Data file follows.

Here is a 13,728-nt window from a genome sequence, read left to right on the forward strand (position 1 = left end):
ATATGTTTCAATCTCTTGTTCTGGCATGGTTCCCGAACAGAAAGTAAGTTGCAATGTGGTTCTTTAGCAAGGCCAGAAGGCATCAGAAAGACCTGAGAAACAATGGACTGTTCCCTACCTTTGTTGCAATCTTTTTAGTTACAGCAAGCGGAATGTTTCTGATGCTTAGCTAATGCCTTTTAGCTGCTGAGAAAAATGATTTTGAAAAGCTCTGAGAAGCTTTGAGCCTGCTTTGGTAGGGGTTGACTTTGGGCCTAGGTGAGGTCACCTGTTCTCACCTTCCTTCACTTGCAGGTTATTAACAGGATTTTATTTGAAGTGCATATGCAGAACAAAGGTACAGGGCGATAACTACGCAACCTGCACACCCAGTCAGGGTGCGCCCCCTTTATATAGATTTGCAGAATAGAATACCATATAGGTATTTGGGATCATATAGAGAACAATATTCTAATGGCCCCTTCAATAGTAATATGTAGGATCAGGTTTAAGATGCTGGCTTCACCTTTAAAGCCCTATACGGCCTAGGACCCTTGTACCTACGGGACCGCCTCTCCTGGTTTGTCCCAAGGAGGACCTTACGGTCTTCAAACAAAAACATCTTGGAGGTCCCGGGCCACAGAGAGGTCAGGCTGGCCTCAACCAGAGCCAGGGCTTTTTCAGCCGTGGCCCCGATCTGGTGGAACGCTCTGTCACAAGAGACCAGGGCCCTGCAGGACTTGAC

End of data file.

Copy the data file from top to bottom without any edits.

Here is a 13,728-nt window from a genome sequence, read left to right on the forward strand (position 1 = left end):
ATATGTTTCAATCTCTTGTTCTGGCATGGTTCCCGAACAGAAAGTAAGTTGCAATGTGGTTCTTTAGCAAGGCCAGAAGGCATCAGAAAGACCTGAGAAACAATGGACTGTTCCCTACCTTTGTTGCAATCTTTTTAGTTACAGCAAGCGGAATGTTTCTGATGCTTAGCTAATGCCTTTTAGCTGCTGAGAAAAATGATTTTGAAAAGCTCTGAGAAGCTTTGAGCCTGCTTTGGTAGGGGTTGACTTTGGGCCTAGGTGAGGTCACCTGTTCTCACCTTCCTTCACTTGCAGGTTATTAACAGGATTTTATTTGAAGTGCATATGCAGAACAAAGGTACAGGGCGATAACTACGCAACCTGCACACCCAGTCAGGGTGCGCCCCCTTTATATAGATTTGCAGAATAGAATACCATATAGGTATTTGGGATCATATAGAGAACAATATTCTAATGGCCCCTTCAATAGTAATATGTAGGATCAGGTTTAAGATGCTGGCTTCACCTTTAAAGCCCTATACGGCCTAGGACCCTTGTACCTACGGGACCGCCTCTCCTGGTTTGTCCCAAGGAGGACCTTACGGTCTTCAAACAAAAACATCTTGGAGGTCCCGGGCCACAGAGAGGTCAGGCTGGCCTCAACCAGAGCCAGGGCTTTTTCAGCCGTGGCCCCGATCTGGTGGAACGCTCTGTCACAAGAGACCAGGGCCCTGCAGGACTTGAC